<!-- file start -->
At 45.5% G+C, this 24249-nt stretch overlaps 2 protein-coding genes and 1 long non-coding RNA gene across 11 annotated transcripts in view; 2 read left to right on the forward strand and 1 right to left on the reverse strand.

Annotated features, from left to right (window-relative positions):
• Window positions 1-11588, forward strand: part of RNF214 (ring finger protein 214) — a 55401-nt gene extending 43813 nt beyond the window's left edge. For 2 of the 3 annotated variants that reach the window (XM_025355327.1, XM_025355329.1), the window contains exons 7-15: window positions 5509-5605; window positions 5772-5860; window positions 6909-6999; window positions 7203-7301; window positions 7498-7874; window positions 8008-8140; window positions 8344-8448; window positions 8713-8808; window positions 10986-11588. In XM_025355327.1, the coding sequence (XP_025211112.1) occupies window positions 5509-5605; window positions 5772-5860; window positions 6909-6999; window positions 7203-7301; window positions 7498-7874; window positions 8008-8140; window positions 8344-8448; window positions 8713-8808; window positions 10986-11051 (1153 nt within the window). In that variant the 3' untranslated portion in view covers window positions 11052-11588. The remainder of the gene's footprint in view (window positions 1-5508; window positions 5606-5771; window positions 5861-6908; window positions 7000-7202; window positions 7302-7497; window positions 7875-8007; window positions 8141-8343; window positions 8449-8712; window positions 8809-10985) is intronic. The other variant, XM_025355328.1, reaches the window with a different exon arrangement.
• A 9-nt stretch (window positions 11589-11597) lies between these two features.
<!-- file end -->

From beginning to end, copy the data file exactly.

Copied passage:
At 45.5% G+C, this 24249-nt stretch overlaps 2 protein-coding genes and 1 long non-coding RNA gene across 11 annotated transcripts in view; 2 read left to right on the forward strand and 1 right to left on the reverse strand.

Annotated features, from left to right (window-relative positions):
• Window positions 1-11588, forward strand: part of RNF214 (ring finger protein 214) — a 55401-nt gene extending 43813 nt beyond the window's left edge. For 2 of the 3 annotated variants that reach the window (XM_025355327.1, XM_025355329.1), the window contains exons 7-15: window positions 5509-5605; window positions 5772-5860; window positions 6909-6999; window positions 7203-7301; window positions 7498-7874; window positions 8008-8140; window positions 8344-8448; window positions 8713-8808; window positions 10986-11588. In XM_025355327.1, the coding sequence (XP_025211112.1) occupies window positions 5509-5605; window positions 5772-5860; window positions 6909-6999; window positions 7203-7301; window positions 7498-7874; window positions 8008-8140; window positions 8344-8448; window positions 8713-8808; window positions 10986-11051 (1153 nt within the window). In that variant the 3' untranslated portion in view covers window positions 11052-11588. The remainder of the gene's footprint in view (window positions 1-5508; window positions 5606-5771; window positions 5861-6908; window positions 7000-7202; window positions 7302-7497; window positions 7875-8007; window positions 8141-8343; window positions 8449-8712; window positions 8809-10985) is intronic. The other variant, XM_025355328.1, reaches the window with a different exon arrangement.
• A 9-nt stretch (window positions 11589-11597) lies between these two features.